2019/02/13: The UNIX market is in inexorable decline:Only 1 in 85 servers deployed this year uses Solaris, HP-UX, or AIX. Most applications on Unix that can be easily ported to Linux or Windows have actually already been moved.
Most of what remains on Unix today are customized, mission-critical workloads in fields such as financial services and healthcare. Because those apps are expensive and risky to migrate or rewrite, Bowers expects a long-tail decline in Unix that might last 20 years. “As a viable operating system, it’s got at least 10 years because there’s this long tail. Even 20 years from now, people will still want to run it,” he says.
2000/01/26: I got tired of configuring half a dozen separate filetype/handler systems for individual applications and wrote the Launcher to centralize type/handler managment across all my applications. Since the Launcher is a command-line program (with a separate GUI process) it can used as a drop-in replacement for every type/handler pairing in most applications. Launcher is an attempt at an all-in-one file handling solution for use with any software that uses file type to file handler mappings. This utility is the one point of configuration for programs like netscape, the dfm filemanager, tkArchive, tkmail, or any other software that uses filetype/handler pairs. Features include multiple type-discovery methods, apache mime.types parsing for extension mapping, and GUI-based disambiguation. Launcher uses it's own type-to-handler mapping file which is much more flexible than metamail's .mailcap. Unfortunatly the two are not compatible.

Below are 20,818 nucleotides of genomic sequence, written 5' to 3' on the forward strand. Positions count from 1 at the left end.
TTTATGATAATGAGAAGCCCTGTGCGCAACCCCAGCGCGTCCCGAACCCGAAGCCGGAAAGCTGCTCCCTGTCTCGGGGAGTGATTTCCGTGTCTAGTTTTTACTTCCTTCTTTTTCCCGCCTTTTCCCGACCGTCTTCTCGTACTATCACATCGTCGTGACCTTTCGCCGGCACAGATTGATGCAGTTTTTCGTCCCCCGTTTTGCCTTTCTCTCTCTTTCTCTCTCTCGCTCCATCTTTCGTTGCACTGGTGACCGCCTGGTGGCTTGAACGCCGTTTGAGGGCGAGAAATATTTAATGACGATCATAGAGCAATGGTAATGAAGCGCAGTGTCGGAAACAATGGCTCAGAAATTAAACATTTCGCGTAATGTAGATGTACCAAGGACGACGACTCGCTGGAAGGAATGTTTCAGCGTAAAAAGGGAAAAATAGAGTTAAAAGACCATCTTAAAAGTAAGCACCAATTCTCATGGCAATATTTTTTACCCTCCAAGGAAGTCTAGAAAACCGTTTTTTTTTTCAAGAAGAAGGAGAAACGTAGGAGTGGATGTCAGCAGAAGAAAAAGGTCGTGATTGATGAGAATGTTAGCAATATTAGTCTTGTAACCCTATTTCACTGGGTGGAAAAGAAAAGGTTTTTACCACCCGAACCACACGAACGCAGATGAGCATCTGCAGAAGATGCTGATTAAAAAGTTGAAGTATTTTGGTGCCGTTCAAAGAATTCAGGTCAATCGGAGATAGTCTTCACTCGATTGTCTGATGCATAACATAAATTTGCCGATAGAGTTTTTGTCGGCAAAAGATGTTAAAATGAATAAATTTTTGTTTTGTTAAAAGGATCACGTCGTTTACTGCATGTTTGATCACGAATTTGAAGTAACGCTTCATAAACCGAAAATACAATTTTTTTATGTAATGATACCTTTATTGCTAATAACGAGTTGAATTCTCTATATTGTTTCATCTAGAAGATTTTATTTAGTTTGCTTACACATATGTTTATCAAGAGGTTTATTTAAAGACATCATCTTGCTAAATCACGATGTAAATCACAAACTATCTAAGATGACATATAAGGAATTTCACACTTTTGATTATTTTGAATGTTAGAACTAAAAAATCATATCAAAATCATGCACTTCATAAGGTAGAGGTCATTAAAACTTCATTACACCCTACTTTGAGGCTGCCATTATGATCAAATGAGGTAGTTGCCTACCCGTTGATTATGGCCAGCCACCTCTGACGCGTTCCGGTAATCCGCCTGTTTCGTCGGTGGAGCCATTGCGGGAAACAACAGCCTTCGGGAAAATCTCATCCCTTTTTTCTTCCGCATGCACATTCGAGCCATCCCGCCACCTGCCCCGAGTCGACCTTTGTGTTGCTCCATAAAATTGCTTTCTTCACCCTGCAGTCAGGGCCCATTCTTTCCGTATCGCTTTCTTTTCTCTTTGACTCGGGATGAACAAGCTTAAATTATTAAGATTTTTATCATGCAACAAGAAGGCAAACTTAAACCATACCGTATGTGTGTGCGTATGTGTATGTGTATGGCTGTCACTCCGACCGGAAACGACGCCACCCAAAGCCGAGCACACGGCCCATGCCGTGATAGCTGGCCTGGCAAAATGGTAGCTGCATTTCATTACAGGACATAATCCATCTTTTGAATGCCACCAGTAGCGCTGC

The init daemon is going to be replaced with daemon systemd on some of the Linux Distributions, while a lot of them have already implemented it. This is/will be creating a huge gap between traditional Unix/Linux Guard and New Linux Guard.
I was a historian before I was an activist, and I've been reminded recently that a lot of younger hackers have a simplified and somewhat mythologized view of how our culture evolved, one which tend...
This article will try to convince you that adding some limitations on legal Unix/Linux/POSIX filenames would be an improvement. Many programs already presume these limitations, the POSIX standard already permits such limitations, and many Unix/Linux filesystems already embed such limitations so it'd be better to make these (reasonable) assumptions true in the first place. This article will discuss, in particular, the three biggest problems: control characters in filenames (including newline, tab, and escape), leading dashes in filenames, and the lack of a standard character encoding scheme (instead of using UTF-8). It also discusses spaces in filenames and shell metacharacters in filenames, including why setting the Bourne shell IFS value to newline and tab is a good idea.
open source / open discussion software projects working on interoperability and shared technology for X Window System desktops. The most famous X desktops are GNOME and KDE, but developers working on any Linux/UNIX GUI technology are welcome to participate.
For Unix Admins, By Unix Admins